Ecological correlates of bullying and peer victimization among urban African American adolescents

Jeoung Min Lee, Jun Sung Hong, Stella M. Resko, A. Antonio Gonzalez-Prendes, Dexter R. Voisin

Research output: Contribution to journalArticlepeer-review

2 Scopus citations


Adolescent bullying is a concern for adolescents, parents, teachers, school officials, and the general public. The purpose of the study is to apply Bronfenbrenner's ecological systems perspective and explore factors that are correlated with bullying perpetration and victimization among 638 urban African American adolescents in Chicago's Southside. Bullying victimization and perpetration are found to be influenced by microsystem-level factors, such as exposure to delinquent peers, teacher support, and neighborhood disorganization. An intervention strategy that involves teachers is particularly important. Anti-bullying intervention and prevention programs in urban schools need to account for the unique situations of urban African American adolescents.

Original languageEnglish
Pages (from-to)346-356
Number of pages11
JournalJournal of Educational Research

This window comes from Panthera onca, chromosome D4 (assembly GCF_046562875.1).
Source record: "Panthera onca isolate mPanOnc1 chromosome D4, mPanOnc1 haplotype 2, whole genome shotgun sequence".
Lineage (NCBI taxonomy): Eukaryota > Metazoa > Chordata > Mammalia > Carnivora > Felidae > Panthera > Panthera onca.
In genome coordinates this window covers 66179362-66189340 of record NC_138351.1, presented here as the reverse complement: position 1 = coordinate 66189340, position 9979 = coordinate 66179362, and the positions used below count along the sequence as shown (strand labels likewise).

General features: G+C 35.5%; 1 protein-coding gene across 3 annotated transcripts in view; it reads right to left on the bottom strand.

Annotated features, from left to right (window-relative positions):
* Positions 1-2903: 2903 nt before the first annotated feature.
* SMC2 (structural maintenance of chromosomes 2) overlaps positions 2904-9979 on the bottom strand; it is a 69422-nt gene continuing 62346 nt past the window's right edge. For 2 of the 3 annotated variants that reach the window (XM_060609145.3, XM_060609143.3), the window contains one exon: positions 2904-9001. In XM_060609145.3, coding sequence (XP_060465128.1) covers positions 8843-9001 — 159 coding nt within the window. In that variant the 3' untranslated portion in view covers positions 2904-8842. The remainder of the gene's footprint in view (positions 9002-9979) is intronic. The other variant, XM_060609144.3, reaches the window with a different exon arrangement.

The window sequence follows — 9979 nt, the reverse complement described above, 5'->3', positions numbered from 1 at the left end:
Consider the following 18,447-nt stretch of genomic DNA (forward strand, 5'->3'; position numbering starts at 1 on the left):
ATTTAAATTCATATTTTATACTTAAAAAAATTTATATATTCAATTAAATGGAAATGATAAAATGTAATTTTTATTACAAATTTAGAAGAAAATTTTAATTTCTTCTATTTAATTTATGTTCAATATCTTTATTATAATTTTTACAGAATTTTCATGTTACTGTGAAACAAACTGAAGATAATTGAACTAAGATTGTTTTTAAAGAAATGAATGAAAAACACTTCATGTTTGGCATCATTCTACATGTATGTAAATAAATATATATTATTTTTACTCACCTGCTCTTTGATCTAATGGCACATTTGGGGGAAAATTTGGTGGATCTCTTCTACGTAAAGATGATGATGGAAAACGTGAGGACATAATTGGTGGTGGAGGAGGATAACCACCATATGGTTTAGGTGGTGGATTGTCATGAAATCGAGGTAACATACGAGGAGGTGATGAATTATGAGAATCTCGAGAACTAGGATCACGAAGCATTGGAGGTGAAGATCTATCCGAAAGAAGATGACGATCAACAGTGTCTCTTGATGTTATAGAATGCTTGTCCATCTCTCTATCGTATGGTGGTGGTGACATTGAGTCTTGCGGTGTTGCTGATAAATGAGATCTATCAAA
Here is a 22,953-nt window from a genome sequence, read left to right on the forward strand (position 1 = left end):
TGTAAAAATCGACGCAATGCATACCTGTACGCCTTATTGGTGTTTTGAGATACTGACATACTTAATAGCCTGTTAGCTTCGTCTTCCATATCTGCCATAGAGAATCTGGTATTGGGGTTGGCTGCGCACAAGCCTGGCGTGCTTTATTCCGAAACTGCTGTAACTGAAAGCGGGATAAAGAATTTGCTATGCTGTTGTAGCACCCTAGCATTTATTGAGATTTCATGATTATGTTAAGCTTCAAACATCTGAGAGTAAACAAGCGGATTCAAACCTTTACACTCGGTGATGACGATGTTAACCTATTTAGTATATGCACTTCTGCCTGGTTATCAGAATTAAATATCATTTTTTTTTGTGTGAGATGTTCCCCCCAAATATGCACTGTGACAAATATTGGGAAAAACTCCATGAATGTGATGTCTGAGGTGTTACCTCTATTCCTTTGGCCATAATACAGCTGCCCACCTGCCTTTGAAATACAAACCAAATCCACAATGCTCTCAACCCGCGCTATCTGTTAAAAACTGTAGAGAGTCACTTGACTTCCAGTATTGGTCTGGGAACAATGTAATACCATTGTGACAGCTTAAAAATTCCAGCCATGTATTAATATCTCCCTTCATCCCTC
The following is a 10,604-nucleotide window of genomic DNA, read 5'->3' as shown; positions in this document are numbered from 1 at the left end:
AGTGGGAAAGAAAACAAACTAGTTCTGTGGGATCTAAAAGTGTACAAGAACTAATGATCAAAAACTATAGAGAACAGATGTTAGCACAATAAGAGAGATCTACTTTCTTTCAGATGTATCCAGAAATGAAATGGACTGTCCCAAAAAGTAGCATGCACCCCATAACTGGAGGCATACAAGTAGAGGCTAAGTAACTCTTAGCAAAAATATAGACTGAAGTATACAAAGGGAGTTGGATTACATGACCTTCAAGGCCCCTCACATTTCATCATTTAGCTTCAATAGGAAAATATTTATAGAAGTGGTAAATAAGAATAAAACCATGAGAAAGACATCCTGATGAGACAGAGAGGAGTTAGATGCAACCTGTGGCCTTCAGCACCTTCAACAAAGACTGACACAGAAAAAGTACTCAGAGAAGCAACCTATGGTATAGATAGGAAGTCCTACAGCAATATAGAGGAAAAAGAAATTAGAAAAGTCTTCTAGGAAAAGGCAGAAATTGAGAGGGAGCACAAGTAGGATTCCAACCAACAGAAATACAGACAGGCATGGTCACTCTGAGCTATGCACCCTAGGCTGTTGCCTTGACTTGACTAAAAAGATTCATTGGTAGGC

Issue number4
StatePublished - 2021

Bibliographical note

Funding Information:
This study was funded by the Center for Health Administration Studies and the STI/HIV Intervention Network at the University of Chicago, which were awarded to Dr. Dexter R. Voisin. The study was approved by the Institutional Review Board of the last author’s previous institution. The last author collected the data for the study and takes responsibility for the integrity of the data. The authors assume responsibility for the accuracy of the data analysis.

Publisher Copyright:
© 2021 Taylor & Francis Group, LLC.


  • African American
  • bullying
  • ecological systems perspective
  • urban
  • victimization


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